The California Coastal Commission (CCC) was established in 1972 by voter initiative via Proposition 20 based upon the Public Trust Doctrine and a widespread appreciation for coastal resources; the California Coastal Act made this a permanent part of our state government. Composed of twelve commissioners, the CCC created the Local Coastal Plan or LCP which manages development in the coastal zone. The CCC mission includes increasing public access to beaches, maintaining functional ecosystems, maximizing aesthetic values and softening the impacts of development.
Local Coastal Plans
The City of Malibu has its own Local Coastal Plan. An LCP contains the ground rules for future development and protection of coastal resources; they specify appropriate location, type, and scale of new or changed uses of land and water. Los Angeles County also created an LCP for the Santa Monica Mountains. One of the outstanding innovations during this last effort resulted in limits to development on mountain tops to preserve natural ridgelines.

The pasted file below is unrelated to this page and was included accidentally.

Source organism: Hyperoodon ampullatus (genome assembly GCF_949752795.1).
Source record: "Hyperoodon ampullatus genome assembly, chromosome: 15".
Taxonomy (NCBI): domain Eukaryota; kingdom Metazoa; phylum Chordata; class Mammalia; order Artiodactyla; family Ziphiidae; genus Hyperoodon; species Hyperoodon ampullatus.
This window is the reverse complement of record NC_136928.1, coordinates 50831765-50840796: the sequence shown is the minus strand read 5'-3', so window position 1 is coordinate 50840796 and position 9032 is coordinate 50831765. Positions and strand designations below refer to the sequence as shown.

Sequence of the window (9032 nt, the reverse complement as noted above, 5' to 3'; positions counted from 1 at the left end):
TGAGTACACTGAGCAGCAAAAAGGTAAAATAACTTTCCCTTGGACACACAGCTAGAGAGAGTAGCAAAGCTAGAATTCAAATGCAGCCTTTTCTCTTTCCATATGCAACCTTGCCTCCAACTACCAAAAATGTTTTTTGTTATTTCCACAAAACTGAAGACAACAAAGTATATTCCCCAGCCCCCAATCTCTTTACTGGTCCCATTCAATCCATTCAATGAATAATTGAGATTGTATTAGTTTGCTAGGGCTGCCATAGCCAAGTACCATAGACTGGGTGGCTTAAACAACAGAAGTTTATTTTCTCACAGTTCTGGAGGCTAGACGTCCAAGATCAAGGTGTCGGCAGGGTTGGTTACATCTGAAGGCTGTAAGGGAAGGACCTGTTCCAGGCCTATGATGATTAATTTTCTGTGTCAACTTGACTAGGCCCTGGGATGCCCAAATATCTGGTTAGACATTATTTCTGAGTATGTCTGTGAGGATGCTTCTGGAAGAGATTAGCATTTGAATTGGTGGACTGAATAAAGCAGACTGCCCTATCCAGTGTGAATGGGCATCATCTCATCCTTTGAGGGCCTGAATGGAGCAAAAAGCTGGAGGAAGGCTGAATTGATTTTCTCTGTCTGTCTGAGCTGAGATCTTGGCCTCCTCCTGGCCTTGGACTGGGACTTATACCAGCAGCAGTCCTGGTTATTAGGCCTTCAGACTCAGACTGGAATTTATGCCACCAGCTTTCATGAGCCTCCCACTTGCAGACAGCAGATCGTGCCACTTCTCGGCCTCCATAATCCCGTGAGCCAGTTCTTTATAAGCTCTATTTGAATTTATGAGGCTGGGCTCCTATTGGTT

Areas of Special Biological Significance are monitored and maintained for clean water in ocean areas selected for their unusual variety of sea life to act as building blocks for a resilient coastal environment and economy.
Marine Protected Areas limit the allowable activities in designated coastal areas, primarily through fishing restrictions, to create a network of safe havens for wildlife to repopulate the coast.